+1 on old t shirts, bed linens, whatever. Just rip a 1-2″ wide strip off, maybe 12″ long, and voila, instant cog floss. I wear undershirts under my dress shirts and they get replaced when they no longer pass inspection, so I cycle new ones into the garage every 12 months or so. Chuck the strip after a couple uses and call it good.

  9. Aaron J. Humphrey

    I use hot paraffin wax on my chains, soaking them in a mini crockpot for about 5 minutes when they start making noise. Once they cool, the wax pops off the plates but stays in the bushings, and they don’t attract dirt. No chain tattoos, smudges in the car, etc., and my cassettes are all shiny and clean. I used to just use the edge of whatever shop towel was in my hand to clean a cassette, now I drink beer for 2 hours waiting for the crockpot to melt the wax. It’s a trade-off I am willing to make.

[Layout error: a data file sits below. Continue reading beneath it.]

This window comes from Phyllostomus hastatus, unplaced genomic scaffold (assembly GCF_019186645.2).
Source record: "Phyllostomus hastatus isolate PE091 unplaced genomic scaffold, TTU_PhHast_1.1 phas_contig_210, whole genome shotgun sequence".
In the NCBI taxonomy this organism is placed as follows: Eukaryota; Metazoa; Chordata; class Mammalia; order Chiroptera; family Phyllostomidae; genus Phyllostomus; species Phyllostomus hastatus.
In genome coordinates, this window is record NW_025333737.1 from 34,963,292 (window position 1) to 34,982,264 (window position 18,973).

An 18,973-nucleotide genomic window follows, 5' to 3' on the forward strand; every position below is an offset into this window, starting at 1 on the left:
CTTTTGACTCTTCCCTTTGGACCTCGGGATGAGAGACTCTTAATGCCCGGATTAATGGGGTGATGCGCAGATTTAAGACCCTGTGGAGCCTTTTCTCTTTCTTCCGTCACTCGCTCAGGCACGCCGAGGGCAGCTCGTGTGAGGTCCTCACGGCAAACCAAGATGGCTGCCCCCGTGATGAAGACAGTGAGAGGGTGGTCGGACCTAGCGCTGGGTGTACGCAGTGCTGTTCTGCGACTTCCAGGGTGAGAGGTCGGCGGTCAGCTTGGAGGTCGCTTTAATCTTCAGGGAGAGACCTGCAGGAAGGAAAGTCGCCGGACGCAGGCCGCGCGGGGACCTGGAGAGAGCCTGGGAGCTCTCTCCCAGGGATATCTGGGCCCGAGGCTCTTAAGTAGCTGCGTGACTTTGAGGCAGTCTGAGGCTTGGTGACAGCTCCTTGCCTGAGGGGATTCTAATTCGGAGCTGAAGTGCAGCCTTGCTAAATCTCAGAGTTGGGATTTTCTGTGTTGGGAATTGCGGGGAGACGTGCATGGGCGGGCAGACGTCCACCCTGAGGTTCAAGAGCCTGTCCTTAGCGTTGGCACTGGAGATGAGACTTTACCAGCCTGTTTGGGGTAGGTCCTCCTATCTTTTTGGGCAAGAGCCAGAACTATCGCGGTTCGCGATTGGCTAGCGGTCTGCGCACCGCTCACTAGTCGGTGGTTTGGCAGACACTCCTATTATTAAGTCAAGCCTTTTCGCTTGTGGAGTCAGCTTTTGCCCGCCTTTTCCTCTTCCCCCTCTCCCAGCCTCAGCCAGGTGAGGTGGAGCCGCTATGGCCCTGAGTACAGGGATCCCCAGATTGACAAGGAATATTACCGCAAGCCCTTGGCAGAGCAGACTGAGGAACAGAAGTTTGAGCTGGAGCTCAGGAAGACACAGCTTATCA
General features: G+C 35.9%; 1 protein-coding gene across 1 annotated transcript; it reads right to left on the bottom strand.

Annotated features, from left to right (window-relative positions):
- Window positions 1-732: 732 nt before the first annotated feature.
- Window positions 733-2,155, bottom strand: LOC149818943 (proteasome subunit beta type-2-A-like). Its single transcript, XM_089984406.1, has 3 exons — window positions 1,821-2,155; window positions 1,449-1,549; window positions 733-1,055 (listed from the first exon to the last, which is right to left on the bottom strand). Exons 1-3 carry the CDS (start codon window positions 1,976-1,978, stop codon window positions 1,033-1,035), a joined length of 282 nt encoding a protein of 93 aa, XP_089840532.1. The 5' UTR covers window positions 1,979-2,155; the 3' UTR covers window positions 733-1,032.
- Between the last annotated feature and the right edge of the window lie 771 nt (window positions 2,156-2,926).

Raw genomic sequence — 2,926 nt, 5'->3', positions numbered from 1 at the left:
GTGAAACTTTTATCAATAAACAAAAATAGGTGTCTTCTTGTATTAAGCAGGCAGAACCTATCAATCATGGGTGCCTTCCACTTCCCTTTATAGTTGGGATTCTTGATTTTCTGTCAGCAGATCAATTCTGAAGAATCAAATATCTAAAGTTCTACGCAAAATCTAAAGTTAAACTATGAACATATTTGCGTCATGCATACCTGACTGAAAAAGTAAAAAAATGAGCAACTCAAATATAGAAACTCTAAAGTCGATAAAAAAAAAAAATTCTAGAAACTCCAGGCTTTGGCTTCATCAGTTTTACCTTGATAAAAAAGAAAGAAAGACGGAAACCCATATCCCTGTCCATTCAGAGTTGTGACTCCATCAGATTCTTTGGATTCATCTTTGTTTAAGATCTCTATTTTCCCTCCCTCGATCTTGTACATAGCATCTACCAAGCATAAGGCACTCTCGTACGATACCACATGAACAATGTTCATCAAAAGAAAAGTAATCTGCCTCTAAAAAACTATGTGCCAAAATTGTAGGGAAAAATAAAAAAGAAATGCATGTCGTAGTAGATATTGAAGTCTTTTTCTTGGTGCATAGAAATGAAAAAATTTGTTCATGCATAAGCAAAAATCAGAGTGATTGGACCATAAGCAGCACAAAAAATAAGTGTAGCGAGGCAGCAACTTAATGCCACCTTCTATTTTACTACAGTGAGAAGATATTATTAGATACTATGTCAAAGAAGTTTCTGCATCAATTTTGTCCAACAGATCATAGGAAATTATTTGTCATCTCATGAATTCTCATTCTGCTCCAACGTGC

1. Fr0hickey

      Agree with the paraffin wax for chains. My drivetrain the much cleaner than with oil that picks up dirt and turns into a grinding compound for the chain. And used tshirts are free.

  10. Barry Adam Johnson

    As someone who has used the t shirt method for decades and has tried various ropes with unsatisfactory results in the past few years I decided to bite the bullet and try the FL Floss after reading your review. If these seem like a First World luxury when I get done with them I’ll spring for a mop head ala Eric